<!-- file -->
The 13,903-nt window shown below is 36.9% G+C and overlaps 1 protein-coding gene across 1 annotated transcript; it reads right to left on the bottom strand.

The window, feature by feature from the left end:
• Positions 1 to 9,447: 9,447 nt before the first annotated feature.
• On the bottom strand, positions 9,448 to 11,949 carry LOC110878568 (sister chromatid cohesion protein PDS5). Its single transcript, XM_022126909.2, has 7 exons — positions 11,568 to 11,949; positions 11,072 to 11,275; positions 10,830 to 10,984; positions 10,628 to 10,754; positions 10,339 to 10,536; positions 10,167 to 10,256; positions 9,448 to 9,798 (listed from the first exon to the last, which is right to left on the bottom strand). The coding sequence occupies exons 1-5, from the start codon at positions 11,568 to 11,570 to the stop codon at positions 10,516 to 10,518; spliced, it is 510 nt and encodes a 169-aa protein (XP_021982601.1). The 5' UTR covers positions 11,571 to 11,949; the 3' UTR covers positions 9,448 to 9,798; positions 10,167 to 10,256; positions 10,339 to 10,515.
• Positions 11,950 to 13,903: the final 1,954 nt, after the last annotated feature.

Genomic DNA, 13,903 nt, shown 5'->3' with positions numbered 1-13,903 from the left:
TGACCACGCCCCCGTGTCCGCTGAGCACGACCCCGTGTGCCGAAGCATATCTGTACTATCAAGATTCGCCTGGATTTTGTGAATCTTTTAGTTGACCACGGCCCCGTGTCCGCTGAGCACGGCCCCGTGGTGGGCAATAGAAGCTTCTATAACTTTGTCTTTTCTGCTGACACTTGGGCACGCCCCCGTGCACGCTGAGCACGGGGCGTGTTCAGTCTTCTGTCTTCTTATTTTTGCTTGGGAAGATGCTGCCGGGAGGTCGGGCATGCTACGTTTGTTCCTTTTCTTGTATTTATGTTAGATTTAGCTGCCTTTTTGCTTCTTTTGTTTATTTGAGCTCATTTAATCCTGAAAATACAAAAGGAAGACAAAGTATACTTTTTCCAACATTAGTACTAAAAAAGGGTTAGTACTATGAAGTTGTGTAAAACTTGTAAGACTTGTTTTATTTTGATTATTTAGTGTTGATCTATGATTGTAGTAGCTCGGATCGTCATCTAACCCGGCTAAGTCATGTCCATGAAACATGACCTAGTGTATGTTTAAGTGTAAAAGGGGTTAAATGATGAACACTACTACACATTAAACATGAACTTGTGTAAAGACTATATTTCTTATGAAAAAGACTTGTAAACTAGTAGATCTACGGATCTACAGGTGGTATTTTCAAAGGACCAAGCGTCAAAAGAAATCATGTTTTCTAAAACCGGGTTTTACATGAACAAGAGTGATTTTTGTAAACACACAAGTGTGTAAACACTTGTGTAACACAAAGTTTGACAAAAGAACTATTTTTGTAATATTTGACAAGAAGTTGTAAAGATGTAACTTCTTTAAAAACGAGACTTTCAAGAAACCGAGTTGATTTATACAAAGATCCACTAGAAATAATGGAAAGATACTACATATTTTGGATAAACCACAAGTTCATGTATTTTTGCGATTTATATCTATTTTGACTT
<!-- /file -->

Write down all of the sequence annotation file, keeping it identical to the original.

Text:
The 13,903-nt window shown below is 36.9% G+C and overlaps 1 protein-coding gene across 1 annotated transcript; it reads right to left on the bottom strand.

The window, feature by feature from the left end:
• Positions 1 to 9,447: 9,447 nt before the first annotated feature.
• On the bottom strand, positions 9,448 to 11,949 carry LOC110878568 (sister chromatid cohesion protein PDS5). Its single transcript, XM_022126909.2, has 7 exons — positions 11,568 to 11,949; positions 11,072 to 11,275; positions 10,830 to 10,984; positions 10,628 to 10,754; positions 10,339 to 10,536; positions 10,167 to 10,256; positions 9,448 to 9,798 (listed from the first exon to the last, which is right to left on the bottom strand). The coding sequence occupies exons 1-5, from the start codon at positions 11,568 to 11,570 to the stop codon at positions 10,516 to 10,518; spliced, it is 510 nt and encodes a 169-aa protein (XP_021982601.1). The 5' UTR covers positions 11,571 to 11,949; the 3' UTR covers positions 9,448 to 9,798; positions 10,167 to 10,256; positions 10,339 to 10,515.
• Positions 11,950 to 13,903: the final 1,954 nt, after the last annotated feature.

Genomic DNA, 13,903 nt, shown 5'->3' with positions numbered 1-13,903 from the left:
TGACCACGCCCCCGTGTCCGCTGAGCACGACCCCGTGTGCCGAAGCATATCTGTACTATCAAGATTCGCCTGGATTTTGTGAATCTTTTAGTTGACCACGGCCCCGTGTCCGCTGAGCACGGCCCCGTGGTGGGCAATAGAAGCTTCTATAACTTTGTCTTTTCTGCTGACACTTGGGCACGCCCCCGTGCACGCTGAGCACGGGGCGTGTTCAGTCTTCTGTCTTCTTATTTTTGCTTGGGAAGATGCTGCCGGGAGGTCGGGCATGCTACGTTTGTTCCTTTTCTTGTATTTATGTTAGATTTAGCTGCCTTTTTGCTTCTTTTGTTTATTTGAGCTCATTTAATCCTGAAAATACAAAAGGAAGACAAAGTATACTTTTTCCAACATTAGTACTAAAAAAGGGTTAGTACTATGAAGTTGTGTAAAACTTGTAAGACTTGTTTTATTTTGATTATTTAGTGTTGATCTATGATTGTAGTAGCTCGGATCGTCATCTAACCCGGCTAAGTCATGTCCATGAAACATGACCTAGTGTATGTTTAAGTGTAAAAGGGGTTAAATGATGAACACTACTACACATTAAACATGAACTTGTGTAAAGACTATATTTCTTATGAAAAAGACTTGTAAACTAGTAGATCTACGGATCTACAGGTGGTATTTTCAAAGGACCAAGCGTCAAAAGAAATCATGTTTTCTAAAACCGGGTTTTACATGAACAAGAGTGATTTTTGTAAACACACAAGTGTGTAAACACTTGTGTAACACAAAGTTTGACAAAAGAACTATTTTTGTAATATTTGACAAGAAGTTGTAAAGATGTAACTTCTTTAAAAACGAGACTTTCAAGAAACCGAGTTGATTTATACAAAGATCCACTAGAAATAATGGAAAGATACTACATATTTTGGATAAACCACAAGTTCATGTATTTTTGCGATTTATATCTATTTTGACTT